Remembering the Man

CLIENT: TUGG
OUTLET: FILMINK

This beautifully crafted documentary is a companion piece to Neil Armfield’s Holding The Man, as it revisits the lives of Tim Conigrave and his lover, John Caleo. Where Armfield and playwright, Tommy Murphy, dramatised Conigrave’s seminal book, filmmakers, Nickolas Bird and Eleanor Sharpe, get Tim to tell his own story. In 1993, a year before his death, Conigrave participated in a project for The National Library, which aimed to capture the thoughts and feelings of a vanishing generation – Australian gay men dying of HIV/AIDS. Utilising this recorded testimony, interviews with the couple’s friends, and astonishing archival footage, Bird and Sharpe build a vivid and compelling account of the boys’ lives. They chart a lot of what we already know from both book and film, but give a much greater depth and resonance to the events. From this perspective, Tim’s parents take on a more subtle tone than we’ve previously known, while priests at Xavier College are remembered fondly, enlightened even, in their treatment of the boys’ relationship. In all, Remembering The Man reveals a more open era.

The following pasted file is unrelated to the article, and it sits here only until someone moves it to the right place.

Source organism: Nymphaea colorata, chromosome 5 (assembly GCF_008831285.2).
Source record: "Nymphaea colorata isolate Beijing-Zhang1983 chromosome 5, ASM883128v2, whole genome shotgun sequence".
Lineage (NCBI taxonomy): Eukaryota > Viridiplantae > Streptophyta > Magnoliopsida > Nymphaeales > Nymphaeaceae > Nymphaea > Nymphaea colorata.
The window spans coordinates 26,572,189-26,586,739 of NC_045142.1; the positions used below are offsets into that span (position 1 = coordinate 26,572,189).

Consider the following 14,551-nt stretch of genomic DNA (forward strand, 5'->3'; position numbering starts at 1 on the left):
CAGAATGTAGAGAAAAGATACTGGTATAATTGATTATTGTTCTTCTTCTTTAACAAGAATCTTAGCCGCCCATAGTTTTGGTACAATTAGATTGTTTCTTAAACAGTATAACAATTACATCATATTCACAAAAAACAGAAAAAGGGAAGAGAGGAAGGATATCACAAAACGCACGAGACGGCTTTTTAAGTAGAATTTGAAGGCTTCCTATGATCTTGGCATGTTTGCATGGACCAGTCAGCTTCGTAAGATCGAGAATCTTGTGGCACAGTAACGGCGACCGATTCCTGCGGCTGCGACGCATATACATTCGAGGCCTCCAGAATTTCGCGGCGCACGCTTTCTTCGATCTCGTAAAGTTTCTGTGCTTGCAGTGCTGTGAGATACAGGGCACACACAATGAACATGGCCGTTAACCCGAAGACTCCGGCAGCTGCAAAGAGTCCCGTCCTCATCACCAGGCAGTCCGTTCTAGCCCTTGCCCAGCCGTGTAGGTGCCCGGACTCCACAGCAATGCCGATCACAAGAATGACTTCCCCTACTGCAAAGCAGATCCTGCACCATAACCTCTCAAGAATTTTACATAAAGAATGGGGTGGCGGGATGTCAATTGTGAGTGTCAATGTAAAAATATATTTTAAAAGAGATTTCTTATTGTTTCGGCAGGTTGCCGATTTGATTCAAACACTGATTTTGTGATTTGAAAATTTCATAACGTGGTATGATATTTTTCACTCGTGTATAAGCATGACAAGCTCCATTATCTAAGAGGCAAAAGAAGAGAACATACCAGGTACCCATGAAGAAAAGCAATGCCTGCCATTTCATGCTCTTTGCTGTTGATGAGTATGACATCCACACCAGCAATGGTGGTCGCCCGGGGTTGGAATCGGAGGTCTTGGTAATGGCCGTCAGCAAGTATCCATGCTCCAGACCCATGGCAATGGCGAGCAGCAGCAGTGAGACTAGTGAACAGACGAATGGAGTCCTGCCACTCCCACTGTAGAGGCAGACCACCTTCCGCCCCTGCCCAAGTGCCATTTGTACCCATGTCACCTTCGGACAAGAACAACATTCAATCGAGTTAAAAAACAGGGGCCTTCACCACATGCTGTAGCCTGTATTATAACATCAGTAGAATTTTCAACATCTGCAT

This beautifully crafted documentary is a companion piece to Neil Armfield’s Holding The Man, as it revisits the lives of Tim Conigrave and his lover, John Caleo. Where Armfield and playwright, Tommy Murphy, dramatised Conigrave’s seminal book, filmmakers, Nickolas Bird and Eleanor Sharpe, get Tim to tell his own story.


In 1993, a year before his death, Conigrave participated in a project for The National Library, which aimed to capture the thoughts and feelings of a vanishing generation – Australian gay men dying of HIV/AIDS. Utilising this recorded testimony, interviews with the couple’s friends, and astonishing archival footage, Bird and Sharpe build a vivid and compelling account of the boys’ lives. They chart a lot of what we already know from both book and film, but give a much greater depth and resonance to the events. From this perspective, Tim’s parents take on a more subtle tone than we’ve previously known, while priests at Xavier College are remembered fondly, enlightened even, in their treatment of the boys’ relationship. In all, Remembering The Man reveals a more open era.